Court associations use video tech to maintain member connections

Chief Justice Suttell shares message of opportunity during ABA Midyear Meeting

CJ Suttell

Rhode Island Supreme Court Chief Justice Paul Suttell emphasized the need for continued bench and bar collaboration to support equal and accessible justice for all during an address to the House of Delegates at the American Bar Association Midyear Meeting on February 14.

His recorded message, which played during the ABA virtual meeting, referenced a time of unprecedented opportunity as courts review operations while considering the adoption of pandemic-era innovations. As president of the Conference of Chief Justices, Chief Justice Suttell also spoke of opportunities to promote racial justice following the murders of George Floyd, Breanna Taylor, and Ahmaud Arbery.

“Our courts must not only administer justice fairly and impartially, but they must be perceived as doing so by the people they serve,” he said, calling attention to work underway through NCSC’s Blueprint for Racial Justice and efforts in his home state of Rhode Island.

Increasing access to justice provides opportunities for the courts and legal community, especially as the country continues to deal with evictions. Chief Justice Suttell noted CCJ’s working relationship with the U.S. Department of Justice to address eviction-related state court challenges and NCSC’s new Eviction Diversion Initiative. In addition to emerging issues, Chief Justice Suttell also spoke of ongoing work to address issues such as the courts’ response to individuals suffering from severe mental illness and case backlogs.

Court associations use video tech to maintain member connections

While the coronavirus pandemic disrupted NCSC-managed associations and shrunk membership for some groups, associations leveraged video technology to deliver remote conferences, podcasts, and webinars for their members.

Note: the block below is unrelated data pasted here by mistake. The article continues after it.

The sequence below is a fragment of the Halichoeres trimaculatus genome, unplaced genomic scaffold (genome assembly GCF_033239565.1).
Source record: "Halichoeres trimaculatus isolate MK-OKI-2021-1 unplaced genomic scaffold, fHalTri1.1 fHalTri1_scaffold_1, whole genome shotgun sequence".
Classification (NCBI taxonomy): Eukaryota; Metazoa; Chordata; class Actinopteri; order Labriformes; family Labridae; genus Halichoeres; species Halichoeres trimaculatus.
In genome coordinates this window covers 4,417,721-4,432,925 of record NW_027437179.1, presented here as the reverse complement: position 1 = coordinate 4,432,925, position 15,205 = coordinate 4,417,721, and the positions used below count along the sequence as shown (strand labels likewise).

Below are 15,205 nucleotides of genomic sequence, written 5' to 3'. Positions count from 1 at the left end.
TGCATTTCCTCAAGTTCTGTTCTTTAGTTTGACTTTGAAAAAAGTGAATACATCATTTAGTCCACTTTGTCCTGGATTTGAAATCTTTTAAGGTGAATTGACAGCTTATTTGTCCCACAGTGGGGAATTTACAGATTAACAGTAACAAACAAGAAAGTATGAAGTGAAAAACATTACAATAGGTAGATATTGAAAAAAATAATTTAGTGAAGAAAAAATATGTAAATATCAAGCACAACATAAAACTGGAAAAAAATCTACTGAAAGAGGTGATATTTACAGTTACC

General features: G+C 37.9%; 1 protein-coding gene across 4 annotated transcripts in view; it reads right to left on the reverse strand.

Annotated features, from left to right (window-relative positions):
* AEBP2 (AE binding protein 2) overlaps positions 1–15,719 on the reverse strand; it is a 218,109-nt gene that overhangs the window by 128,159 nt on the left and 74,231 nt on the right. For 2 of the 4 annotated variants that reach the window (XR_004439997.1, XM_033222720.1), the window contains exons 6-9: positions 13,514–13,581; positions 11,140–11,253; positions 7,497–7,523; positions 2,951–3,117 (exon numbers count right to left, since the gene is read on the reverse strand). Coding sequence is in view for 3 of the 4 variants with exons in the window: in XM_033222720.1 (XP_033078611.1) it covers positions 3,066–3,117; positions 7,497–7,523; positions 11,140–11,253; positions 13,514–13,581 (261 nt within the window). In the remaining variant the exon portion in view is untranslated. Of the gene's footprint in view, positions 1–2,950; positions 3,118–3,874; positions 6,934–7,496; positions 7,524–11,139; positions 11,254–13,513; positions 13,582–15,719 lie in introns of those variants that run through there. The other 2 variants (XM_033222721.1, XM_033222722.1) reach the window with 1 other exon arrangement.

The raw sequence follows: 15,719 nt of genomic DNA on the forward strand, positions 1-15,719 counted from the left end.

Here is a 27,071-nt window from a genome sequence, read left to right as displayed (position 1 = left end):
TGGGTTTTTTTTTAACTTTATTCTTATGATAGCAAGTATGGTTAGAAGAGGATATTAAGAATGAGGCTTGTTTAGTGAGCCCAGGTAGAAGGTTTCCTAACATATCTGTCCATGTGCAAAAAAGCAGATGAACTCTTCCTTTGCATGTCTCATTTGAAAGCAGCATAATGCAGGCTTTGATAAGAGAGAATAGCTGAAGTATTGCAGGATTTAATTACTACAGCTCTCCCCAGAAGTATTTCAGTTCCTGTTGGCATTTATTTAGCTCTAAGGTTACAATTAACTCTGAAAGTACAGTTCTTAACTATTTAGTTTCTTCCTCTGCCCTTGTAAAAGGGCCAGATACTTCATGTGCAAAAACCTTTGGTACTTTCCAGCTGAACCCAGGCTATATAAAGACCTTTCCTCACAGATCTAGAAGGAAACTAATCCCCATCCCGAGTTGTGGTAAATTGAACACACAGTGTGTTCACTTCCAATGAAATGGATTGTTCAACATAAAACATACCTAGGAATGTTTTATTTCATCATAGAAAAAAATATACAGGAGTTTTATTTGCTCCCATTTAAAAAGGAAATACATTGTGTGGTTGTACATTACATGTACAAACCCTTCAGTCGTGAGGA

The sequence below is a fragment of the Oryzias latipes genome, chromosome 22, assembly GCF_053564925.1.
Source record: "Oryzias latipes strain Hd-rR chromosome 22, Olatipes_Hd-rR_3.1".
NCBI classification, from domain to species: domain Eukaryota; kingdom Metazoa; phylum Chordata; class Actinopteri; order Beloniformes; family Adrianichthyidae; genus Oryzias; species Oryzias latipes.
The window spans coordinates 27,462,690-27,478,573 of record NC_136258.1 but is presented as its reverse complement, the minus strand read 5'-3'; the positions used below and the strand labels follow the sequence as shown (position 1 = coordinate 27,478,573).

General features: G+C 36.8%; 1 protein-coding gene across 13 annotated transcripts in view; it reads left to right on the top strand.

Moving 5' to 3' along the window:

NCSC supports close to a dozen court-related associations, providing an array of services with a ten-person staff that forms the backbone for groups like the American Judges Association (AJA) and the National Association for Court Management (NACM). At the outset of the pandemic, NCSC stepped in by providing free access to video licenses, so the groups didn’t miss a beat.

Some groups did see their memberships decline. However, at least a few associations—the Conference of Court Public Information Officers (CCPIO), National Association of State Judicial Educators (NASJE), and National Association for Presiding Judges and Court Executive Officers (NAPCO)—decided against dropping members for nonpayment during the pandemic. They wanted their members, regardless of their ability to pay dues, to have access to information. Both NASJE and NAPCO offered monthly virtual offerings and experienced a slight uptick in memberships during the pandemic.

Much has been made about how courts used video technology to conduct remote hearings since the spring of 2020, but court associations also used this technology to keep in touch with their members and provide them with information. Here are some examples:

  • NACM held a free Virtual Education Program and Expo in 2020 in place of its annual conference.
  • In the spring of 2021, NACM conducted a four-part webinar in place of its midyear conference.
  • CCPIO held its 2021 annual meeting virtually.
  • NAPCO hosted monthly webinars, and conducted its 2020 and 2021 annual conferences virtually.
  • NASJE developed a podcast with a series of conversations with luminaries from the NASJE community.

Mostly behind the scenes, NCSC’s Association Services team has worked hard in many ways on behalf of the associations.

“Association Services doesn’t just plan conferences and meetings, we also step in to help when those meetings cannot take place in person,” said Jennifer Haire, director of NCSC’s Association Services Department. “During 2020 and 2021, the team found themselves having to shuffle working on hotel and venue cancellations, mitigating potential penalties, and negotiating future re-bookings.”

“With so many courts turning to remote workers, membership renewal letters weren’t reaching intended recipients, which in turn challenged the team with keeping revenue coming in for the associations,” Haire said. “Becoming tech-savvy overnight was no small feat. Many associations held monthly webinars, executive committee and board meetings, and other virtual meetings, meaning our staff had to become experts overnight in the virtual world.”

And while the use of video technology is no doubt here to stay, there is also a hunger to meet again in person. Several groups hosted in-person meetings in the fall of 2021, and NACM’s 2022 midyear conference—coming up next week in Washington State—has more people registered than the group’s last pre-pandemic midyear meeting.